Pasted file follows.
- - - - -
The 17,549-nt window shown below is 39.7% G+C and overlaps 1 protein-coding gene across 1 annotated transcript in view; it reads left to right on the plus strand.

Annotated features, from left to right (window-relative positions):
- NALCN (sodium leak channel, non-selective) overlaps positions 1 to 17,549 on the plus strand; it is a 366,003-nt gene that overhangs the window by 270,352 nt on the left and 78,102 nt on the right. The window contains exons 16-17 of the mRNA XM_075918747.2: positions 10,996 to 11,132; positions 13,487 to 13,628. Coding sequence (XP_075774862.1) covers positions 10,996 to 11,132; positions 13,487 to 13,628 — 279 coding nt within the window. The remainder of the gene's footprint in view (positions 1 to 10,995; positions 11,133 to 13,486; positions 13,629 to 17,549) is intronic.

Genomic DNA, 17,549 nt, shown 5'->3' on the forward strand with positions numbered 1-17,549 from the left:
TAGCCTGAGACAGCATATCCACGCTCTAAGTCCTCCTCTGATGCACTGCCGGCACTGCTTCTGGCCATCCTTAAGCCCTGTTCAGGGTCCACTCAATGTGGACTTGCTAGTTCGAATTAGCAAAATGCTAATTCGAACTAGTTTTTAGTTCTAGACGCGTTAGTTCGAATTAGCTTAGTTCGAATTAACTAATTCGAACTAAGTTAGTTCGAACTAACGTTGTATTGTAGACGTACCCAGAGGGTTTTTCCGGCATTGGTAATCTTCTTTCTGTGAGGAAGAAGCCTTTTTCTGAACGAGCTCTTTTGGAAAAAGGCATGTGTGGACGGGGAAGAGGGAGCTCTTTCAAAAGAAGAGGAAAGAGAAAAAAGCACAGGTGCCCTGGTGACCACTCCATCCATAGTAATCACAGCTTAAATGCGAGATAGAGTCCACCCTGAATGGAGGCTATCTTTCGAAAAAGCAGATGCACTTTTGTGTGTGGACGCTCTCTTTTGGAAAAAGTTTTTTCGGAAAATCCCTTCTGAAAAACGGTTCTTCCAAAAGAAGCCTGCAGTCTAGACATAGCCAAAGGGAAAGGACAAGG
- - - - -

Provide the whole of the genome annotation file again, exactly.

The 17,549-nt window shown below is 39.7% G+C and overlaps 1 protein-coding gene across 1 annotated transcript in view; it reads left to right on the plus strand.

Annotated features, from left to right (window-relative positions):
- NALCN (sodium leak channel, non-selective) overlaps positions 1 to 17,549 on the plus strand; it is a 366,003-nt gene that overhangs the window by 270,352 nt on the left and 78,102 nt on the right. The window contains exons 16-17 of the mRNA XM_075918747.2: positions 10,996 to 11,132; positions 13,487 to 13,628. Coding sequence (XP_075774862.1) covers positions 10,996 to 11,132; positions 13,487 to 13,628 — 279 coding nt within the window. The remainder of the gene's footprint in view (positions 1 to 10,995; positions 11,133 to 13,486; positions 13,629 to 17,549) is intronic.

Genomic DNA, 17,549 nt, shown 5'->3' on the forward strand with positions numbered 1-17,549 from the left:
TAGCCTGAGACAGCATATCCACGCTCTAAGTCCTCCTCTGATGCACTGCCGGCACTGCTTCTGGCCATCCTTAAGCCCTGTTCAGGGTCCACTCAATGTGGACTTGCTAGTTCGAATTAGCAAAATGCTAATTCGAACTAGTTTTTAGTTCTAGACGCGTTAGTTCGAATTAGCTTAGTTCGAATTAACTAATTCGAACTAAGTTAGTTCGAACTAACGTTGTATTGTAGACGTACCCAGAGGGTTTTTCCGGCATTGGTAATCTTCTTTCTGTGAGGAAGAAGCCTTTTTCTGAACGAGCTCTTTTGGAAAAAGGCATGTGTGGACGGGGAAGAGGGAGCTCTTTCAAAAGAAGAGGAAAGAGAAAAAAGCACAGGTGCCCTGGTGACCACTCCATCCATAGTAATCACAGCTTAAATGCGAGATAGAGTCCACCCTGAATGGAGGCTATCTTTCGAAAAAGCAGATGCACTTTTGTGTGTGGACGCTCTCTTTTGGAAAAAGTTTTTTCGGAAAATCCCTTCTGAAAAACGGTTCTTCCAAAAGAAGCCTGCAGTCTAGACATAGCCAAAGGGAAAGGACAAGG